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Desiree Ashton

doing the legwork, so you don't have to

Earlier this week I was invited to attend and speak at a Social Media event alongside a colleague of mine, Richard Wishart.  I use the term ‘colleague’ because Richard is more than someone I met at a networking event (which I did), he is someone I have connected with across Social Media and gone on to meet again in my role as a Virtual PA.  The fact that he invited me to be part of this event is a case in point for the value that can be found in Social Media.  After our initial meeting, Twitter and LinkedIn both allowed us to ‘continue the conversation’ and it was the opportunity to engage in that exchange that took us to the next stage.

The event, hosted by Richard, was designed to demystify and explain some of the commonly queried aspects of social media and sign-post ways in which particularly small businesses can take advantage of what is effectively an ‘amplifier’ for what they do.  As both Ann Hawkins and Chris Thomas, my fellow speakers also highlighted, social media can be a very cost-effective way of getting yourself heard and, more importantly, connecting with the business world around you.   Twitter, LinkedIn, Facebook, Google+ … to name just a few – can all help you to channel your message towards those who you want to hear it.  No one is suggesting that they will automatically substitute existing methods, but they will certainly complement them.

Richard also highlighted a key use he has for social media, which is to feed live information to him.  He described to the room how, in addition to taking advantage of some of the new segmentation offered by Google+ which allows him to communicate with different elements of his client base,  he has also channelled streams from all media to deliver a sector-specific newsfeed straight to his screen.  At this stage, I’m pretty sure I wasn’t the only one to experience a momentary mental image of an all-powerful man with a fluffy white cat on his lap!  Jokes aside,  being in the audience at this point, I was interested to notice a marked shift in how the room was processing what he said.  While many had possibly chosen to attend the session to hear about ‘what they could or should say’, few had possibly stopped to think about social media in terms of ‘what they could hear’.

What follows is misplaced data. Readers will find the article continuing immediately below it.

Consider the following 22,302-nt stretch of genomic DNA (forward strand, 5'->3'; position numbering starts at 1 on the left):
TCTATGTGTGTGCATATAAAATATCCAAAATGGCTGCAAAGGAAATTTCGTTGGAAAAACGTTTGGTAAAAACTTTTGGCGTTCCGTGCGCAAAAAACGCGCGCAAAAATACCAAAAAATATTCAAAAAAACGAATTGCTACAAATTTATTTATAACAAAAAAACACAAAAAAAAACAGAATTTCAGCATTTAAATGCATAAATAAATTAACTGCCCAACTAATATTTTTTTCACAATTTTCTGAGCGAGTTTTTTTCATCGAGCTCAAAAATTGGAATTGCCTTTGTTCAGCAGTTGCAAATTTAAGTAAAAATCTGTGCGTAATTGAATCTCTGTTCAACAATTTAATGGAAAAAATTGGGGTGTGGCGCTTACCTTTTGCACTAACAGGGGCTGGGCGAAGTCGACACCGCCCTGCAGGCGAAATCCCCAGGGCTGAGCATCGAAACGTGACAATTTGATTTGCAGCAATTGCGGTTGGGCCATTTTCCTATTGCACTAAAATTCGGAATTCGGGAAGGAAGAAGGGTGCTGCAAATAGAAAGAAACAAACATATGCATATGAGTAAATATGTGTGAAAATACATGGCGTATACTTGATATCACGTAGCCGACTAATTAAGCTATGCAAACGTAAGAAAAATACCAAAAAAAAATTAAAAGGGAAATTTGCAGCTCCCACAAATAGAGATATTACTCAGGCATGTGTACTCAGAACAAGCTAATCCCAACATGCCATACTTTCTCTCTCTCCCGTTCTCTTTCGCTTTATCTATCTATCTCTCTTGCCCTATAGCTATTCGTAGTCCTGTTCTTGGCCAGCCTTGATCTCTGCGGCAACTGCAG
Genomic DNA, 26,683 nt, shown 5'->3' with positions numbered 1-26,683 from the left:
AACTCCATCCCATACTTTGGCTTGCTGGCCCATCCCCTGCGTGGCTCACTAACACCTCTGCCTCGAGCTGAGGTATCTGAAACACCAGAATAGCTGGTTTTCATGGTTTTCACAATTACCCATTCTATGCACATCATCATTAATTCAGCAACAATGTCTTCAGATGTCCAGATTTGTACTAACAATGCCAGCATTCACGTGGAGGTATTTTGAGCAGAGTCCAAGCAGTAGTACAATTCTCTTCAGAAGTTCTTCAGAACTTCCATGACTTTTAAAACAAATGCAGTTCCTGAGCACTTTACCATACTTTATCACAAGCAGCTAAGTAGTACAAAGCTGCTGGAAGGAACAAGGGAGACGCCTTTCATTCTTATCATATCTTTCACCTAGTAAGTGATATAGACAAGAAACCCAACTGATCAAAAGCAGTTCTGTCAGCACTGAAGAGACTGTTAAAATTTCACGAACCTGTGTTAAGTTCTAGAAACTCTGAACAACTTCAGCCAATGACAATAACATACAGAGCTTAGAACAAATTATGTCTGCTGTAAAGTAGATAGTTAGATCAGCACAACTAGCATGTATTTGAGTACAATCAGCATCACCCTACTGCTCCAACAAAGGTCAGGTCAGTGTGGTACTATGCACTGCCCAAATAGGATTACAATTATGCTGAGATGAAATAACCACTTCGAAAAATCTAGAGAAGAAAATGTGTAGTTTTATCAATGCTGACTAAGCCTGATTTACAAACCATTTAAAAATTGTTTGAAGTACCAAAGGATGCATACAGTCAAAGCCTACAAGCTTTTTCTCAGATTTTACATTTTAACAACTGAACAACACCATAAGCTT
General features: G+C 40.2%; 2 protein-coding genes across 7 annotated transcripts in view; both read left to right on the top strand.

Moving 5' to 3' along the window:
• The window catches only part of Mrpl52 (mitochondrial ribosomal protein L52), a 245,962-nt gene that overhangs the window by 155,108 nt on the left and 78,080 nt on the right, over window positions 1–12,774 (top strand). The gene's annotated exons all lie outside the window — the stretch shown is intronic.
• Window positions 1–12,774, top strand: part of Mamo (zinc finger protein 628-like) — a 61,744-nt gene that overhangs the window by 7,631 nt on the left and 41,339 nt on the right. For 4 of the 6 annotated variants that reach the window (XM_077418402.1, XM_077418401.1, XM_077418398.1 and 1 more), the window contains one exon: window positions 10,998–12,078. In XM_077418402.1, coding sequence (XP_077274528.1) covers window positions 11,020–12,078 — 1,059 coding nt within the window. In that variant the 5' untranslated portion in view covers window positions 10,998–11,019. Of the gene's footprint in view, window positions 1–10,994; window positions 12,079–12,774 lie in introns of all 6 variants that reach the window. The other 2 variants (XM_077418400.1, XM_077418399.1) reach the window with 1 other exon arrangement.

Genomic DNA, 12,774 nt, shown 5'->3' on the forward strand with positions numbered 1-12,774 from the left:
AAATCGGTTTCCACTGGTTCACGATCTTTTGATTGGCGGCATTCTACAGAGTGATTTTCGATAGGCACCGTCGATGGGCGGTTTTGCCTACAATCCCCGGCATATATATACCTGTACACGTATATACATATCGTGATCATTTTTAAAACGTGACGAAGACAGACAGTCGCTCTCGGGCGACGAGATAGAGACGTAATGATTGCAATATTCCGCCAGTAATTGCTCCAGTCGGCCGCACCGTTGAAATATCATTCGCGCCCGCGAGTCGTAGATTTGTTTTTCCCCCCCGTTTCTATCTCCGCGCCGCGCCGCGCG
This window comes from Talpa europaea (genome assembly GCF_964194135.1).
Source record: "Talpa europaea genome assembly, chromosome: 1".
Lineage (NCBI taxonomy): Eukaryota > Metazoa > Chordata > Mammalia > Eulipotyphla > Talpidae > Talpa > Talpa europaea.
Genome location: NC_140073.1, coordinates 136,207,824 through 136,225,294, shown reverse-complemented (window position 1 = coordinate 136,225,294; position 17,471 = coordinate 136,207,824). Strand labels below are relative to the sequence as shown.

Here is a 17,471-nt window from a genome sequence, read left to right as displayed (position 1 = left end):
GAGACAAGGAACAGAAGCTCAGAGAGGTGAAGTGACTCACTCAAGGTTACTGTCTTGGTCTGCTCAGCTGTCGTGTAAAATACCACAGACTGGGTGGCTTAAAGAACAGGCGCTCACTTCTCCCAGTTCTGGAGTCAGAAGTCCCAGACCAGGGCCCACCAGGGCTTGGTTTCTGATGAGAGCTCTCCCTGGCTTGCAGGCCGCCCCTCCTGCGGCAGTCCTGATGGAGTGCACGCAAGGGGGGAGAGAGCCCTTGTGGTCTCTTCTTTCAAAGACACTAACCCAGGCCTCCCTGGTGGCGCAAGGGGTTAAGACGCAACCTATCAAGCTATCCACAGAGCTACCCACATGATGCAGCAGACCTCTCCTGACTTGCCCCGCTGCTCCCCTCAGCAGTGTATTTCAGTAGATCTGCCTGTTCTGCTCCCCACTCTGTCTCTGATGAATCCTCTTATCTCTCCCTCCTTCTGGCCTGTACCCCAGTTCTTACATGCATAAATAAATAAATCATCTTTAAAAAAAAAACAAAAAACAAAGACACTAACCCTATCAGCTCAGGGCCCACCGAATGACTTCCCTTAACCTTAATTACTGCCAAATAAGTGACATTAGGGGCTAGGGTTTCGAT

For me, and for the small businesses I work with, this is where the value of social media lies.  Yes, they use Social Media to ‘broadcast’ their services and ‘communicate’ with their client base.  But the clever ones also use it to actively listen.  Richard, Ann and Chris are the walking advertising banner for this.  They know and demonstrate that communication works both ways.

So, for me, it’s not simply a question of just waking up to Social Media, it’s a question of waking up to all that it can do – both for your business, and for you.    After all, if someone asked you to stop communicating, would you?

Both Ann and Chris have also blogged on this event and the links to these are listed below:

Ann Hawkins – What does it take to be successful on Social Media?

Chris Thomas –Making Social Media relevant to your business

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